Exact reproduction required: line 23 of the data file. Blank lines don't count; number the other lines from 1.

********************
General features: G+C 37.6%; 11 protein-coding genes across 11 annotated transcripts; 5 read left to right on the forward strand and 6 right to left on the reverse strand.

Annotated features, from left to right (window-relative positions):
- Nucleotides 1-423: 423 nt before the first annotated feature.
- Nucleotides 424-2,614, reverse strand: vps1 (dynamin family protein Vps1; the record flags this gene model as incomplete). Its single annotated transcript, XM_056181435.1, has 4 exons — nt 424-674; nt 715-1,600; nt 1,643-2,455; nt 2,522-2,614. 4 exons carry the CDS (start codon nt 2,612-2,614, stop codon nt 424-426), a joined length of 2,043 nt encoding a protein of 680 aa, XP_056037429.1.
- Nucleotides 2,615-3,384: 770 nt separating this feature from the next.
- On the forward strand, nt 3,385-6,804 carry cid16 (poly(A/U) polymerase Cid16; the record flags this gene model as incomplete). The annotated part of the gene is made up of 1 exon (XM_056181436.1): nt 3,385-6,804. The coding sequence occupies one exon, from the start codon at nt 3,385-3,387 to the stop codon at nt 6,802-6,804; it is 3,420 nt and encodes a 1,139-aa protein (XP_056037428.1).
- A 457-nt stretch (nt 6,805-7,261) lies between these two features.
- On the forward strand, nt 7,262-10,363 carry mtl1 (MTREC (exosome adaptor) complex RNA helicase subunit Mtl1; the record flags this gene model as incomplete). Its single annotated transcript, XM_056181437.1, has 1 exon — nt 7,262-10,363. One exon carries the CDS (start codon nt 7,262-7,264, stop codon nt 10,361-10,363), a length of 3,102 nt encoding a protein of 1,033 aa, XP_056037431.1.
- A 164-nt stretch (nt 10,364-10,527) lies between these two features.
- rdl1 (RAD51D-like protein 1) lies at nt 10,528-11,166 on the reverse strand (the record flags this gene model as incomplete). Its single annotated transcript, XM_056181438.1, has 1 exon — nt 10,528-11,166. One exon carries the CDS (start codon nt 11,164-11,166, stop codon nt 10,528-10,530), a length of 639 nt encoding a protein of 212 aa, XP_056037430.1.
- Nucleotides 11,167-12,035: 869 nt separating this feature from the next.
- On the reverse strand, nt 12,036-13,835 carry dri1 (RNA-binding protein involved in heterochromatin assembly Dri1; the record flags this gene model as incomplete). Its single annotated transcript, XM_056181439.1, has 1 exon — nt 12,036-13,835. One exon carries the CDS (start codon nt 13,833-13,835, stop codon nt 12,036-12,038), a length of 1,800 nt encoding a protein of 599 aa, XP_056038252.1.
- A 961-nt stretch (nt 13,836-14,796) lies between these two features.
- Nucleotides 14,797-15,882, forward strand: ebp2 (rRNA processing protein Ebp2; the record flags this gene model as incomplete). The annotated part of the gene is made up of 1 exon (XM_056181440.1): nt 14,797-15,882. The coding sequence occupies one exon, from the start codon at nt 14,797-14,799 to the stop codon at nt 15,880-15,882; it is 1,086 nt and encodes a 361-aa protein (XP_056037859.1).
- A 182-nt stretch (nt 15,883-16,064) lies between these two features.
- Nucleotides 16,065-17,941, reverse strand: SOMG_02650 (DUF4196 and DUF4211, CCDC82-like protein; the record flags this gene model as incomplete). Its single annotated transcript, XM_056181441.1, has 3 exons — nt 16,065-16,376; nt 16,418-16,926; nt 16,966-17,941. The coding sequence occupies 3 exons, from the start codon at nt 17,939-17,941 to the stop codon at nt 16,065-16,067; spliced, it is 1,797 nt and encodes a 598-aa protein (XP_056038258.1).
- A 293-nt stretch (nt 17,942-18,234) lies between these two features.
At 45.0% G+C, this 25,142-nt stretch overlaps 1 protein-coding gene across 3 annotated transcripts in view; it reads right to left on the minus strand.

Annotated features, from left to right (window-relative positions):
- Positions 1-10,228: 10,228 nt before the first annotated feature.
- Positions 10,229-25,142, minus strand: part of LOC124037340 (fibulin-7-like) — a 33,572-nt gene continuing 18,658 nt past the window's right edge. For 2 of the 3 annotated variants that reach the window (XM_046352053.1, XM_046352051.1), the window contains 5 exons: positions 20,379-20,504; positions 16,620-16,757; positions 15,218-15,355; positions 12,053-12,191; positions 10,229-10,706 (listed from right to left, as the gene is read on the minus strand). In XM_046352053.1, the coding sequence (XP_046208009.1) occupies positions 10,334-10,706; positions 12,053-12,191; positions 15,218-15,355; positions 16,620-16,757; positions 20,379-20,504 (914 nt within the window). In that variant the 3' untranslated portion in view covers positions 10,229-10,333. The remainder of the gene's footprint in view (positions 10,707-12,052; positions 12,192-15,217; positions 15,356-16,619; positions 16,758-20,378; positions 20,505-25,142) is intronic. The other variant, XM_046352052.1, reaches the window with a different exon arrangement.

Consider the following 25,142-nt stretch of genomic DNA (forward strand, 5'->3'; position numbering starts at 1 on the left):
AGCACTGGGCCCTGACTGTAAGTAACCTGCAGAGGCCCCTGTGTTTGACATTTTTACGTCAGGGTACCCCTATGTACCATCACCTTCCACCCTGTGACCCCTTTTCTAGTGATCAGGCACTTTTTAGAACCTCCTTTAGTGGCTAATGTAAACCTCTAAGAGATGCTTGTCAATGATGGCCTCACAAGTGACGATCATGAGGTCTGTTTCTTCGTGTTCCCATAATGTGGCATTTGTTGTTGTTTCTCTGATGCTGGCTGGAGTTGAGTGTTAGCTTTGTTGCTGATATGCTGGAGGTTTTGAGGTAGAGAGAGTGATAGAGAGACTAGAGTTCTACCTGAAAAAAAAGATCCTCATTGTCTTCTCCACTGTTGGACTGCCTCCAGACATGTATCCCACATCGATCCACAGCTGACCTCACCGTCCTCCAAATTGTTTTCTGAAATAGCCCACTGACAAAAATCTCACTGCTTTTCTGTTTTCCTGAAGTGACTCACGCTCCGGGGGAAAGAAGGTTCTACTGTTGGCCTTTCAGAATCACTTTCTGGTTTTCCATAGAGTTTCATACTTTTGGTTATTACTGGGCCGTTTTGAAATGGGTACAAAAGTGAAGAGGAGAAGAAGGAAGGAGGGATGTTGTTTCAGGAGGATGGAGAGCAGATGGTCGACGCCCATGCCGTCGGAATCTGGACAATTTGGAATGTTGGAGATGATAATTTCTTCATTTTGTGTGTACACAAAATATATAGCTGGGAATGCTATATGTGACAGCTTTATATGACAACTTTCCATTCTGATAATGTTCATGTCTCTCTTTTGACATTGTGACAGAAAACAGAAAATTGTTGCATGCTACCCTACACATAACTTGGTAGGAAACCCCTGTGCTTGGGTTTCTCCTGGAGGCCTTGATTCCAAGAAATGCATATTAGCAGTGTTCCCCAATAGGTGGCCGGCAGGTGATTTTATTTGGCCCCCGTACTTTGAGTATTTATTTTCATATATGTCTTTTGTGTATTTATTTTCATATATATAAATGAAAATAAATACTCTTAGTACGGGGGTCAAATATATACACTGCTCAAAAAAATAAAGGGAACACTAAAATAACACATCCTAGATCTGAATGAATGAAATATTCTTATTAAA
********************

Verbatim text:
AGCACTGGGCCCTGACTGTAAGTAACCTGCAGAGGCCCCTGTGTTTGACATTTTTACGTCAGGGTACCCCTATGTACCATCACCTTCCACCCTGTGACCCCTTTTCTAGTGATCAGGCACTTTTTAGAACCTCCTTTAGTGGCTAATGTAAACCTCTAAGAGATGCTTGTCAATGATGGCCTCACAAGTGACGATCATGAGGTCTGTTTCTTCGTGTTCCCATAATGTGGCATTTGTTGTTGTTTCTCTGATGCTGGCTGGAGTTGAGTGTTAGCTTTGTTGCTGATATGCTGGAGGTTTTGAGGTAGAGAGAGTGATAGAGAGACTAGAGTTCTACCTGAAAAAAAAGATCCTCATTGTCTTCTCCACTGTTGGACTGCCTCCAGACATGTATCCCACATCGATCCACAGCTGACCTCACCGTCCTCCAAATTGTTTTCTGAAATAGCCCACTGACAAAAATCTCACTGCTTTTCTGTTTTCCTGAAGTGACTCACGCTCCGGGGGAAAGAAGGTTCTACTGTTGGCCTTTCAGAATCACTTTCTGGTTTTCCATAGAGTTTCATACTTTTGGTTATTACTGGGCCGTTTTGAAATGGGTACAAAAGTGAAGAGGAGAAGAAGGAAGGAGGGATGTTGTTTCAGGAGGATGGAGAGCAGATGGTCGACGCCCATGCCGTCGGAATCTGGACAATTTGGAATGTTGGAGATGATAATTTCTTCATTTTGTGTGTACACAAAATATATAGCTGGGAATGCTATATGTGACAGCTTTATATGACAACTTTCCATTCTGATAATGTTCATGTCTCTCTTTTGACATTGTGACAGAAAACAGAAAATTGTTGCATGCTACCCTACACATAACTTGGTAGGAAACCCCTGTGCTTGGGTTTCTCCTGGAGGCCTTGATTCCAAGAAATGCATATTAGCAGTGTTCCCCAATAGGTGGCCGGCAGGTGATTTTATTTGGCCCCCGTACTTTGAGTATTTATTTTCATATATGTCTTTTGTGTATTTATTTTCATATATATAAATGAAAATAAATACTCTTAGTACGGGGGTCAAATATATACACTGCTCAAAAAAATAAAGGGAACACTAAAATAACACATCCTAGATCTGAATGAATGAAATATTCTTATTAAA